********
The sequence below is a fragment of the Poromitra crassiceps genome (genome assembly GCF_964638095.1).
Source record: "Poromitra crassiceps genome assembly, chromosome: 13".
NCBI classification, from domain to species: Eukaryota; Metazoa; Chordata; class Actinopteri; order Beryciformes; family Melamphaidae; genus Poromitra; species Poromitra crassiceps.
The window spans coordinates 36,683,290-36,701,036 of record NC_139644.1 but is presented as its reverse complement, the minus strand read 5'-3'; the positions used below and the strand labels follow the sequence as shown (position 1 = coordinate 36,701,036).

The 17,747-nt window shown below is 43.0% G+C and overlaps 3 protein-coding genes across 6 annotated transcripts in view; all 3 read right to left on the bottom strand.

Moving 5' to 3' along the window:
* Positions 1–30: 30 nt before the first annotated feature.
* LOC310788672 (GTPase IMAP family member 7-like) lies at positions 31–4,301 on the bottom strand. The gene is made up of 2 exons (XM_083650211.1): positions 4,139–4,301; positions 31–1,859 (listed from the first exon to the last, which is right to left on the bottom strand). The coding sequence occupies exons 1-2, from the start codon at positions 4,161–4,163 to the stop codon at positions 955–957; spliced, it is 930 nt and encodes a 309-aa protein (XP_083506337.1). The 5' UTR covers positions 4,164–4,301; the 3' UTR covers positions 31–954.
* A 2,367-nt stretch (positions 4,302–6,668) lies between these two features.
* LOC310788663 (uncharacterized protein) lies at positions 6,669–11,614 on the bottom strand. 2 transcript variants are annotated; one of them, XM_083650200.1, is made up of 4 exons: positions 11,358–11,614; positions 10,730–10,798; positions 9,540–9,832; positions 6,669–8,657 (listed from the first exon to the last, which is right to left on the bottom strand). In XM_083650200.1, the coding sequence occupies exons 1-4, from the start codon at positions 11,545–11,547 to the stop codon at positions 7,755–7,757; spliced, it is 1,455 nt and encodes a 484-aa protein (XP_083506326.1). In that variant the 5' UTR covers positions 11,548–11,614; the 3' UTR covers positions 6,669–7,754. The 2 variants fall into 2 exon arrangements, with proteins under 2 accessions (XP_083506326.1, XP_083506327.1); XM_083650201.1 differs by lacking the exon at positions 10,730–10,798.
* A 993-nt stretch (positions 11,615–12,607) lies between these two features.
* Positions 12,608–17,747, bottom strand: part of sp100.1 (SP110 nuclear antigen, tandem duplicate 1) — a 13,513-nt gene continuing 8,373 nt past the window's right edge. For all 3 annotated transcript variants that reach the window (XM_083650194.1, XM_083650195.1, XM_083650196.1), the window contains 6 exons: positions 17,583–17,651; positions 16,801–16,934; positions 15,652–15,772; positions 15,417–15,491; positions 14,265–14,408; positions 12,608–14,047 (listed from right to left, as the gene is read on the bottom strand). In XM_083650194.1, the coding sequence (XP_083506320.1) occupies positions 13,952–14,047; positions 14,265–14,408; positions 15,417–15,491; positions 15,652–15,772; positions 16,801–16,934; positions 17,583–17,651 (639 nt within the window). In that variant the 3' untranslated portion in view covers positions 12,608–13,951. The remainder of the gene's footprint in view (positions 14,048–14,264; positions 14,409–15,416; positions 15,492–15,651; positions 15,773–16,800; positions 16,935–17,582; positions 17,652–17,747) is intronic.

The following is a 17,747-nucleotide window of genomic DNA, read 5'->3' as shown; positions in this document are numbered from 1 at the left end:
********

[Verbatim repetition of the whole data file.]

The sequence below is a fragment of the Poromitra crassiceps genome (genome assembly GCF_964638095.1).
Source record: "Poromitra crassiceps genome assembly, chromosome: 13".
NCBI classification, from domain to species: Eukaryota; Metazoa; Chordata; class Actinopteri; order Beryciformes; family Melamphaidae; genus Poromitra; species Poromitra crassiceps.
The window spans coordinates 36,683,290-36,701,036 of record NC_139644.1 but is presented as its reverse complement, the minus strand read 5'-3'; the positions used below and the strand labels follow the sequence as shown (position 1 = coordinate 36,701,036).

The 17,747-nt window shown below is 43.0% G+C and overlaps 3 protein-coding genes across 6 annotated transcripts in view; all 3 read right to left on the bottom strand.

Moving 5' to 3' along the window:
* Positions 1–30: 30 nt before the first annotated feature.
* LOC310788672 (GTPase IMAP family member 7-like) lies at positions 31–4,301 on the bottom strand. The gene is made up of 2 exons (XM_083650211.1): positions 4,139–4,301; positions 31–1,859 (listed from the first exon to the last, which is right to left on the bottom strand). The coding sequence occupies exons 1-2, from the start codon at positions 4,161–4,163 to the stop codon at positions 955–957; spliced, it is 930 nt and encodes a 309-aa protein (XP_083506337.1). The 5' UTR covers positions 4,164–4,301; the 3' UTR covers positions 31–954.
* A 2,367-nt stretch (positions 4,302–6,668) lies between these two features.
* LOC310788663 (uncharacterized protein) lies at positions 6,669–11,614 on the bottom strand. 2 transcript variants are annotated; one of them, XM_083650200.1, is made up of 4 exons: positions 11,358–11,614; positions 10,730–10,798; positions 9,540–9,832; positions 6,669–8,657 (listed from the first exon to the last, which is right to left on the bottom strand). In XM_083650200.1, the coding sequence occupies exons 1-4, from the start codon at positions 11,545–11,547 to the stop codon at positions 7,755–7,757; spliced, it is 1,455 nt and encodes a 484-aa protein (XP_083506326.1). In that variant the 5' UTR covers positions 11,548–11,614; the 3' UTR covers positions 6,669–7,754. The 2 variants fall into 2 exon arrangements, with proteins under 2 accessions (XP_083506326.1, XP_083506327.1); XM_083650201.1 differs by lacking the exon at positions 10,730–10,798.
* A 993-nt stretch (positions 11,615–12,607) lies between these two features.
* Positions 12,608–17,747, bottom strand: part of sp100.1 (SP110 nuclear antigen, tandem duplicate 1) — a 13,513-nt gene continuing 8,373 nt past the window's right edge. For all 3 annotated transcript variants that reach the window (XM_083650194.1, XM_083650195.1, XM_083650196.1), the window contains 6 exons: positions 17,583–17,651; positions 16,801–16,934; positions 15,652–15,772; positions 15,417–15,491; positions 14,265–14,408; positions 12,608–14,047 (listed from right to left, as the gene is read on the bottom strand). In XM_083650194.1, the coding sequence (XP_083506320.1) occupies positions 13,952–14,047; positions 14,265–14,408; positions 15,417–15,491; positions 15,652–15,772; positions 16,801–16,934; positions 17,583–17,651 (639 nt within the window). In that variant the 3' untranslated portion in view covers positions 12,608–13,951. The remainder of the gene's footprint in view (positions 14,048–14,264; positions 14,409–15,416; positions 15,492–15,651; positions 15,773–16,800; positions 16,935–17,582; positions 17,652–17,747) is intronic.

The following is a 17,747-nucleotide window of genomic DNA, read 5'->3' as shown; positions in this document are numbered from 1 at the left end: